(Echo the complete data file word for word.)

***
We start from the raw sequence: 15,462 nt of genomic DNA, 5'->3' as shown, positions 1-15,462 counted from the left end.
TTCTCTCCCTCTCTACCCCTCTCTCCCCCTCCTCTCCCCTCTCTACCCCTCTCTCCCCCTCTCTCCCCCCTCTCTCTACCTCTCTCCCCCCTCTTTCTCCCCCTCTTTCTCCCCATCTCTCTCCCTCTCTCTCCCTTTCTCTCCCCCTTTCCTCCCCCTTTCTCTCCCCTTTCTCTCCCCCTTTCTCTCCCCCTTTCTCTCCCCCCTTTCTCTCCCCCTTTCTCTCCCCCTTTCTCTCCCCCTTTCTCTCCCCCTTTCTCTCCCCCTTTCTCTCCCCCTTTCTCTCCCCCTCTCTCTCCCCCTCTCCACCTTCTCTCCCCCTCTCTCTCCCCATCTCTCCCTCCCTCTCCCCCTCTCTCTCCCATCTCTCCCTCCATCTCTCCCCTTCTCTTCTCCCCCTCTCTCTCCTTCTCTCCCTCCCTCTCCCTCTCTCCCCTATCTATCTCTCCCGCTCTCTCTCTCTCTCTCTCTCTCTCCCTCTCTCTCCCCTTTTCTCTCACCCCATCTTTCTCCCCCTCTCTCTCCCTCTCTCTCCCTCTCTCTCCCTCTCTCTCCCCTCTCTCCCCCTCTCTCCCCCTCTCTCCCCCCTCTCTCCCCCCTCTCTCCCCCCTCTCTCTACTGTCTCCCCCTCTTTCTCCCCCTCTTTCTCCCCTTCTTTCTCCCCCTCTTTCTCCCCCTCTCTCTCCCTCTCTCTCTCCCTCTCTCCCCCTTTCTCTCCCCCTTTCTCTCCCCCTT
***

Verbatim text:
We start from the raw sequence: 15,462 nt of genomic DNA, 5'->3' as shown, positions 1-15,462 counted from the left end.
TTCTCTCCCTCTCTACCCCTCTCTCCCCCTCCTCTCCCCTCTCTACCCCTCTCTCCCCCTCTCTCCCCCCTCTCTCTACCTCTCTCCCCCCTCTTTCTCCCCCTCTTTCTCCCCATCTCTCTCCCTCTCTCTCCCTTTCTCTCCCCCTTTCCTCCCCCTTTCTCTCCCCTTTCTCTCCCCCTTTCTCTCCCCCTTTCTCTCCCCCCTTTCTCTCCCCCTTTCTCTCCCCCTTTCTCTCCCCCTTTCTCTCCCCCTTTCTCTCCCCCTTTCTCTCCCCCTTTCTCTCCCCCTCTCTCTCCCCCTCTCCACCTTCTCTCCCCCTCTCTCTCCCCATCTCTCCCTCCCTCTCCCCCTCTCTCTCCCATCTCTCCCTCCATCTCTCCCCTTCTCTTCTCCCCCTCTCTCTCCTTCTCTCCCTCCCTCTCCCTCTCTCCCCTATCTATCTCTCCCGCTCTCTCTCTCTCTCTCTCTCTCTCCCTCTCTCTCCCCTTTTCTCTCACCCCATCTTTCTCCCCCTCTCTCTCCCTCTCTCTCCCTCTCTCTCCCTCTCTCTCCCCTCTCTCCCCCTCTCTCCCCCTCTCTCCCCCCTCTCTCCCCCCTCTCTCCCCCCTCTCTCTACTGTCTCCCCCTCTTTCTCCCCCTCTTTCTCCCCTTCTTTCTCCCCCTCTTTCTCCCCCTCTCTCTCCCTCTCTCTCTCCCTCTCTCCCCCTTTCTCTCCCCCTTTCTCTCCCCCTT